What is a Water Footprint?*
Your water footprint G is the amount of water you use in and around your home, school or office throughout the day. It includes the water you use directly (e.g., from a tap). It also includes the water you use indirectly – this is the water it took to produce the food you eat, the products you buy, the energy you consume and even the water you save when you recycle. You may not drink, feel or see this virtual water, G but it makes up the majority of your water footprint. If you examine your lifestyle you can evaluate your water footprint using data that is based on average water use. In fact, water footprints can be calculated for individuals, households, businesses and countries.
Why Do Water Footprints Matter?
Freshwater (non-saline water) is an important and vital resource to ecological and human life, yet as human populations and prosperity grow, so too does our use of freshwater. This is complicated by climate change and the likelihood of a changing water cycle that has already led to periods of "drought and deluge." Water is already scarce in parts of the United States and the rest of world, and a changing water cycle could further constrain our water supplies.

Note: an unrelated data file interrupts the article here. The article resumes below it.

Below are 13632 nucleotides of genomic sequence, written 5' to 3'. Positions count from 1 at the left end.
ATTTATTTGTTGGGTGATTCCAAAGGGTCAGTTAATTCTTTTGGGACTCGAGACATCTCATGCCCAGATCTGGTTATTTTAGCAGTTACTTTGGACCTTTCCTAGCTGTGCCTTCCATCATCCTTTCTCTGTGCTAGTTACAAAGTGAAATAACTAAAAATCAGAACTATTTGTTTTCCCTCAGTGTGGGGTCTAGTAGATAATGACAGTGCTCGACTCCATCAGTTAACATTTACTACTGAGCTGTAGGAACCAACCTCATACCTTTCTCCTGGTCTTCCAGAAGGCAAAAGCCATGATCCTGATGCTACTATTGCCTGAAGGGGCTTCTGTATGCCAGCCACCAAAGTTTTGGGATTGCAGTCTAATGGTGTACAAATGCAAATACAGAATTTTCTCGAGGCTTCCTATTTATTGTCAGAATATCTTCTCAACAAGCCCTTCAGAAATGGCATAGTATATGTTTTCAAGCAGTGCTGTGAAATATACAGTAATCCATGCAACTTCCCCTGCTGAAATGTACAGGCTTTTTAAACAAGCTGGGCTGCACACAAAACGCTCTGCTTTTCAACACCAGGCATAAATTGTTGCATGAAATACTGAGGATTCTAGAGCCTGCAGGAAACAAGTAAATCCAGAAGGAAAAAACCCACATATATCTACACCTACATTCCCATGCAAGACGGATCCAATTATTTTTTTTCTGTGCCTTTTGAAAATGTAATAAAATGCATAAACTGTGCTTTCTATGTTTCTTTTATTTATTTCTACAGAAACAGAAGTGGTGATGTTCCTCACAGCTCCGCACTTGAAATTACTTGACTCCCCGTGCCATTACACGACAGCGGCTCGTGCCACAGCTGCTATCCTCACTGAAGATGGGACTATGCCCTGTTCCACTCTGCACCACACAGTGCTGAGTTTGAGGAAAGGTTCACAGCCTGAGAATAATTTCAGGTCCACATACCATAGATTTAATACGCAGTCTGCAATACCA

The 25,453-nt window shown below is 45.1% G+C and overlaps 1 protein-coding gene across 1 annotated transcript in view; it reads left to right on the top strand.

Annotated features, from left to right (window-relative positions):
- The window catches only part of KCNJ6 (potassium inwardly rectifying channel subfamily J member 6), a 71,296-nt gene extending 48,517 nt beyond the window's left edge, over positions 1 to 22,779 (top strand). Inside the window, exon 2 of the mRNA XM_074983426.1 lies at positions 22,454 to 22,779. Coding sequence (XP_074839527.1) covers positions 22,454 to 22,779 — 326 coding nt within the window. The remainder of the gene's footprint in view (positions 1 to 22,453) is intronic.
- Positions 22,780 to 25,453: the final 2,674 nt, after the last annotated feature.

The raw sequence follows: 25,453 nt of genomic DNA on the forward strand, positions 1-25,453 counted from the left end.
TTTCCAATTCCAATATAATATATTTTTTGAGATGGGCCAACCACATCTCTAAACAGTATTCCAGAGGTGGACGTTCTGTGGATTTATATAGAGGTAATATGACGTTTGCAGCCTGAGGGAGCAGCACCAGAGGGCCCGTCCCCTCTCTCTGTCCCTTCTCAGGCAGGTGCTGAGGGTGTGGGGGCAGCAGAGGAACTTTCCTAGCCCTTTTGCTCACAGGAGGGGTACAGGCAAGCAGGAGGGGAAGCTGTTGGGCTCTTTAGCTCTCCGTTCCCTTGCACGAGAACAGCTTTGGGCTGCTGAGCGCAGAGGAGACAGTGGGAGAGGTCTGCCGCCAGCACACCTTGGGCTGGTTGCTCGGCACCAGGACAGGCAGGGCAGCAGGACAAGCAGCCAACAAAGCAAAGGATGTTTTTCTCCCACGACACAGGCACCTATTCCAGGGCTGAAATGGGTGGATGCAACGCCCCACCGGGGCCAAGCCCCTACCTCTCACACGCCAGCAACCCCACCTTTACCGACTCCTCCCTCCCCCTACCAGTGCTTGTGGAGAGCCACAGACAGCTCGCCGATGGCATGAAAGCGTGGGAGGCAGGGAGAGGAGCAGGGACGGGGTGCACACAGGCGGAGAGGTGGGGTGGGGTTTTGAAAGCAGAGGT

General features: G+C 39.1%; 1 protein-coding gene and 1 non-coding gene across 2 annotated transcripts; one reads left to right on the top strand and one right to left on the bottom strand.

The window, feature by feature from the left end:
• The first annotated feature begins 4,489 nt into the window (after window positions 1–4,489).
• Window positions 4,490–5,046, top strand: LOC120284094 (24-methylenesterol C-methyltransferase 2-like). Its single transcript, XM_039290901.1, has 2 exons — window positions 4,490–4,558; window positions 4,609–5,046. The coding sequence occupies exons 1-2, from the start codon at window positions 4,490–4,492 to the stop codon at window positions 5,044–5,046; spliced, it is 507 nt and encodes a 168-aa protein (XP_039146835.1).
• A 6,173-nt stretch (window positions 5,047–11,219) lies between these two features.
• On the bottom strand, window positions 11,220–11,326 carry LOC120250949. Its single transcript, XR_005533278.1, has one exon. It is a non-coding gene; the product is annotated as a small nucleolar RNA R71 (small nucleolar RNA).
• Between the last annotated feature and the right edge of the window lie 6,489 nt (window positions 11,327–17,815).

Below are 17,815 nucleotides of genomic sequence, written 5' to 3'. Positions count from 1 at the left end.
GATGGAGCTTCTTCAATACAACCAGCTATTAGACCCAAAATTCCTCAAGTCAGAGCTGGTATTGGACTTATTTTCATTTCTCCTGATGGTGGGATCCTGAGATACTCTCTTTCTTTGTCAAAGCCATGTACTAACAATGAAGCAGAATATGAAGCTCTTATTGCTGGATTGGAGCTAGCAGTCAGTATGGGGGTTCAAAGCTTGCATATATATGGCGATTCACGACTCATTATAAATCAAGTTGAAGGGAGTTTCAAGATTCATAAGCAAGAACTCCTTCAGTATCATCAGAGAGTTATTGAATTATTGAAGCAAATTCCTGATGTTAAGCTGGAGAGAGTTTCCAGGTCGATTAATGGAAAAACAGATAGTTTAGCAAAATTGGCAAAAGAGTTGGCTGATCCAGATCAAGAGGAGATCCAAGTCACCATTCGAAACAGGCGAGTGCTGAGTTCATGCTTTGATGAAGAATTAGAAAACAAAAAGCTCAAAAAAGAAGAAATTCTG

Water footprints help reveal the amount of water being used at an individual level all the way to a national level and in the numerous processes involved in manufacturing and production of our goods and services. An accurate water footprint also takes into account the amount of water contaminated during manufacturing and production because that water is essentially made unusable and, therefore, taken out of the system. While there can never be a perfect water use assessment or audit tool, the water footprint gives everyone – from individual consumers to business managers to public officials – a solid water accounting framework and aids us all in our efforts to be more efficient and conservative with our water use.
What Makes a Blue, Green or Grey Water Footprint?
Water use is measured in terms of the volume of water consumed or evaporated and/or polluted, per unit of time. A water footprint can be split into three elements:
- Blue Water Footprint: refers to the volume of surface water and ground water consumed (i.e. evaporated or incorporated into the product) during production processes;
- Green Water Footprint: refers to the volume of rainwater consumed (i.e. evaporated or incorporated into the product) by the product; and
- Grey Water Footprint: refers to the amount of freshwater required to mix pollutants and maintain water quality according to agreed water quality standards.
[See Water Footprint Network’s National Water Accounting Framework for more.]
Examples of how the blue, green and grey water footprints contribute to an item's total water footprint can be found in the right column of the Water Footprint Network’s Food Gallery.
*The source of all water footprint content comes from the Water Footprint Network (WFN). The concept of water footprints was created by Dr. Arjen Hoekstra, who along with the others at the WFN, developed the framework and established the international organization as the foremost research network in the discipline.